But the idea that he was just hanging out with the other passengers, although he was surrounded by some security personnel, a couple more than were on the plane with him, I found that quite surprising.  And that—and then, a few of the passengers came up and said, Hey, I‘m sure everything is safe.  I‘m not worried.  But don‘t you think it‘s a bit strange?  Do they usually do this with, you know, accused murderers, the fact that they would let him on the plane without handcuffs?

UNGER:  Was—on the security personnel that you saw on the flight, were they wearing guns that were on their holsters and anywhere near him (INAUDIBLE)?

PIOZET:  (INAUDIBLE), I mean, in this case, I hope not.  I mean, the guy doesn‘t look very physically threatening.  I mean, but who knows when someone may get desperate, what they might do, especially on a long flight, where you‘re so tired.  How can you pay attention every second?

Plus, the guy from the (INAUDIBLE) Boulder DA‘s office was seated next to him, and the other two personnel were in front of him.  So it‘s kind of strange that way.

And you ask if he was in custody.  I mean, there was no doubt, when he got up to go to the bathroom, which just by chance I caught on three different occasions, they had, you know, their foot in the door.  And to me, that‘s someone who‘s not just on his own, having a leisurely flight back to the U.S.  He‘s obviously in some sort of custody.  How you define that legally, I have no idea.

UNGER:  Were the other passengers not so happy about all this commotion in the business class cabin?  It is a couple thousand dollars to sit in that place.

PIOZET:  Well, yes, correct.  So when they let him on the plane, we kind of queued up, there were six journalists, seven, actually, six cameras, to get on the plane quickly.  And we were the first ones down the jetway.  And we quickly got on and put our baggage down in the business class cabin, and began photographing him.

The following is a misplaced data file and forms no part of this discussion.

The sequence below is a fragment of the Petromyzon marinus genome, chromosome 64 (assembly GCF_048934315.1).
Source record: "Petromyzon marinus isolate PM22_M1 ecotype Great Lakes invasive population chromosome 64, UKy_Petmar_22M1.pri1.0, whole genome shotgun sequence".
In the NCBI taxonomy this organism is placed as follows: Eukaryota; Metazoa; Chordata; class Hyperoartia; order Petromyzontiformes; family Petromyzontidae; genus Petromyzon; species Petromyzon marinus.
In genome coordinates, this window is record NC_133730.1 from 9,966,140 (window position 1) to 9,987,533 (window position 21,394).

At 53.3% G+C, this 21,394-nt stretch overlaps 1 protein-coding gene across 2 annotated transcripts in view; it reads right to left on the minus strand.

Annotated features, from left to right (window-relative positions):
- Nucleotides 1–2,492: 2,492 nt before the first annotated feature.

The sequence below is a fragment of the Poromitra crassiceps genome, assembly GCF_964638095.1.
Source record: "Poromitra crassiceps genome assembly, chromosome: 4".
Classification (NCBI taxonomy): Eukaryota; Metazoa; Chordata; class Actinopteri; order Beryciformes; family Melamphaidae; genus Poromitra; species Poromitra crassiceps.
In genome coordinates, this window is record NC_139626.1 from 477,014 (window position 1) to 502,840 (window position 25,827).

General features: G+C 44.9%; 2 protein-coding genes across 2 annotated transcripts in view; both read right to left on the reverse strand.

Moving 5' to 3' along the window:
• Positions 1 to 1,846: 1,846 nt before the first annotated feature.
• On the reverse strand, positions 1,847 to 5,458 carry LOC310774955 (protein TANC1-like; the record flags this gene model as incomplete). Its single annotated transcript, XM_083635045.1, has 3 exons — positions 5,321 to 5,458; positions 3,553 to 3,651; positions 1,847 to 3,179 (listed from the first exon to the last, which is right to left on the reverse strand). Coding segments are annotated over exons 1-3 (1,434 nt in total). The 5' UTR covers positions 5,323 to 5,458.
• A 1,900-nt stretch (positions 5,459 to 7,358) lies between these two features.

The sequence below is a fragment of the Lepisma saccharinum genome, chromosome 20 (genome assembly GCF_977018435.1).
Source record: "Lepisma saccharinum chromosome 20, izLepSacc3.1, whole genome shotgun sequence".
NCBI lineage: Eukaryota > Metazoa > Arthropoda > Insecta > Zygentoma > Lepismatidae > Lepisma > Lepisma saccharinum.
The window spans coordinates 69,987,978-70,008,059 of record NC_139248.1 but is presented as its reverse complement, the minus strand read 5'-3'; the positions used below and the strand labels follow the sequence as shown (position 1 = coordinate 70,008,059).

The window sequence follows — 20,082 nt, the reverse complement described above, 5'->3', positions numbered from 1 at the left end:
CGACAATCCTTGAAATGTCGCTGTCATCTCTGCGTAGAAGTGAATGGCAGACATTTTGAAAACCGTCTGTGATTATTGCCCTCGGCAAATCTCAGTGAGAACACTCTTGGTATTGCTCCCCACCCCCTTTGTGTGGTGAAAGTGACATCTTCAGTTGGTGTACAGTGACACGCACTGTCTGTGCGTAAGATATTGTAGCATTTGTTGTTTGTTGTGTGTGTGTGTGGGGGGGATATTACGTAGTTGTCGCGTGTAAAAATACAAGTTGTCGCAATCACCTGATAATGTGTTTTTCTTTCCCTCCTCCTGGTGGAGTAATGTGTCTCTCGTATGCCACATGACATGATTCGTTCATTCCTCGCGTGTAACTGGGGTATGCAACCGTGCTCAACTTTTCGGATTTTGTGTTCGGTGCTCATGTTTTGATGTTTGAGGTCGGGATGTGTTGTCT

And we found out very quickly that the Thai Airlines personnel were rather nonchalant about it as well as the—his handlers.  And so we got our shots.  And then, as the passengers that paid high dollars began to board the business cabin, that‘s when it became obvious that there was going be a problem if we didn‘t figure out, as a group of journalists, what to do.

And we just decided and made a deal with them that we‘d finish our shooting, and then after an hour into the flight, we would take some time to come over and ask him if he wanted to talk, and then get photo opportunities individually for a few minutes.  If that would work out, it would make everyone happy, and then we‘d all go back to our seats.

UNGER:  Tom Piozet, who shot some of that—who shot that video aboard that Thai Airways flight.  Thank you for joining us tonight.

PIOZET:  Thank you for having me, Brian.

UNGER:  Sure.

For all the talk of what Karr ate and what Karr said, there‘s still a huge question mark over his confession, and whether there‘s a grain of truth in it.  But what would possess anyone to publicly lie like that?

And President Bush, out in front of the cameras, selling his position to on the war on terror to the press, after he got a bump in the polls from doing the same thing last week.  Coincidence?

You‘re watching COUNTDOWN on MSNBC.


UNGER:  Now, whether or not John Mark Karr told the truth to Thai police when he said he killed JonBenet Ramsey is up to the Boulder DA and maybe a jury to decide.

But in our fourth story on the COUNTDOWN, if it turns out that he is delusional, that his obsession with the case made him mistakenly claim to be a killer, he‘s not alone.  As our correspondent Mike Taibbi reports, Karr could just be part of a long history of big cases and false confessors.


MIKE TAIBBI, NBC CORRESPONDENT (voice-over):  Today‘s “New York Post” front page, a reference to the ex-schoolteacher brought from Bangkok under escort overnight, after Thai police say he confessed that he accidentally killed JonBenet Ramsey.